Monday, December 23, 2013

Skinner v. Railway Labor Executives’ Association case brief

Skinner v. Railway Labor Executives’ Association case brief summary
489 U.S. 602 (1989)

Petitioner Federal Railroad Administration appealed an order of the United States Court of Appeals for the Ninth Circuit that reversed a judgment that found the governmental interest in promulgated regulations, 49 C.F.R. §§ 219.101- 219.301(c)(2) (1987), outweighed the U.S.Constitutional Amendment IV rights of employees who were covered under the Hours of Service Act, 45 U.S.C.S. § 61 et seq.

  • The Supreme Court reversed a judgment that found petitioner Federal Railroad Administration's promulgation of regulations 49 C.F.R. § 219.101- 219.301(c)(2) (1987), under the Federal Railroad Safety Act (Act), 45 U.S.C.S. § 431(a), violated the U.S. Constitutional Amendment IV rights of employees covered by the Hours of Service Act,45 U.S.C.S. § 61 et seq.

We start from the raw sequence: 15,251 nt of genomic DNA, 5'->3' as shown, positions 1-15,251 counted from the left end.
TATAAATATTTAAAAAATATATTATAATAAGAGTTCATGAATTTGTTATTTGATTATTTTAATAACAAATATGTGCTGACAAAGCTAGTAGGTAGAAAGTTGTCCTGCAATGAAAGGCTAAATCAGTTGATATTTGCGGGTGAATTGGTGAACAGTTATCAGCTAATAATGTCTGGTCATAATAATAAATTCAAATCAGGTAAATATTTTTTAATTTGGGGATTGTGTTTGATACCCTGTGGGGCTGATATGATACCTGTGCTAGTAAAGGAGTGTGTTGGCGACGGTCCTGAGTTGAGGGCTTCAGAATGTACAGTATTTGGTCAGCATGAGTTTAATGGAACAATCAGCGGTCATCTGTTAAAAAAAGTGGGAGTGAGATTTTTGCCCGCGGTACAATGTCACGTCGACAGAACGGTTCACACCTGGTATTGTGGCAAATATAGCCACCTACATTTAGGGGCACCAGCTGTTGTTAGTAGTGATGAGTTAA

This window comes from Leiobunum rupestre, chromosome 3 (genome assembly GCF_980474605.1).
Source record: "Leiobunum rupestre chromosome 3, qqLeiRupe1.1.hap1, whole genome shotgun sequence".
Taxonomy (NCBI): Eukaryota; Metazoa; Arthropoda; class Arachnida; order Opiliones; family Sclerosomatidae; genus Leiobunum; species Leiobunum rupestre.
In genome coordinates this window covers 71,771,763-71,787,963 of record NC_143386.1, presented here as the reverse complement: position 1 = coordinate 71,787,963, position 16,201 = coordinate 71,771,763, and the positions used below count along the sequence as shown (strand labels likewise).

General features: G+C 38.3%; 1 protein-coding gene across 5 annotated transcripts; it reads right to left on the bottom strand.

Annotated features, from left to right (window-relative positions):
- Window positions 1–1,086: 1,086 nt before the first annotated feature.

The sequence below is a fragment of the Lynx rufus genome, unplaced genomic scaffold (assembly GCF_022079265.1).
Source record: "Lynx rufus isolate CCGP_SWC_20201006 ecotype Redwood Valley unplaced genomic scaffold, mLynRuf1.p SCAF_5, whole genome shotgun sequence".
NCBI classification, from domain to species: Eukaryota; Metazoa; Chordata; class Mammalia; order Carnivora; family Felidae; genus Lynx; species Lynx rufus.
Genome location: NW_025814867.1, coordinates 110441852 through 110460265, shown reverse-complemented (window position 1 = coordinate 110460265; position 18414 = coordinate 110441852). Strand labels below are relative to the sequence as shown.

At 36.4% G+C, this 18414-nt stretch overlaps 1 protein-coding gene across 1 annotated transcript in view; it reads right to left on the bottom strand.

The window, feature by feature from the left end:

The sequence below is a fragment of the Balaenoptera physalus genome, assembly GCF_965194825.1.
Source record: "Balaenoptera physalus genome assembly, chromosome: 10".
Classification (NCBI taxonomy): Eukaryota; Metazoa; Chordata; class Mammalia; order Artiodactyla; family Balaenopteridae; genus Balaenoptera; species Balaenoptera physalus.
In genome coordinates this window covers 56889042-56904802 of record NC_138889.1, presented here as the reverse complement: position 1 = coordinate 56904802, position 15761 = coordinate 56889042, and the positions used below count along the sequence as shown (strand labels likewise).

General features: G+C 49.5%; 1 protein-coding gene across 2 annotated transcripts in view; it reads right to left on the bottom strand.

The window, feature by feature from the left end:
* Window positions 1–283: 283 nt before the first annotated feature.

• The court found the alcohol and drug tests under Subparts C and D of petitioner's regulations were reasonable within the meaning of U.S. Constitutional Amendment IV and no warrants or reasonable suspicion were required before any testing. 
  • The court held that railroad employers had limited discretion under the regulations and there was a strong governmental interest to regulate railroad employees' conduct to ensure public safety. 
  • The tests were not considered intrusive because there was a diminished expectation of privacy on the information relating to the physical condition of covered employees and to reasonable means of procuring the information because the industry was highly regulated for safety. 
  • The court found that most railroads required periodic physical exams for certain employees.
The order in favor of respondent was reversed.

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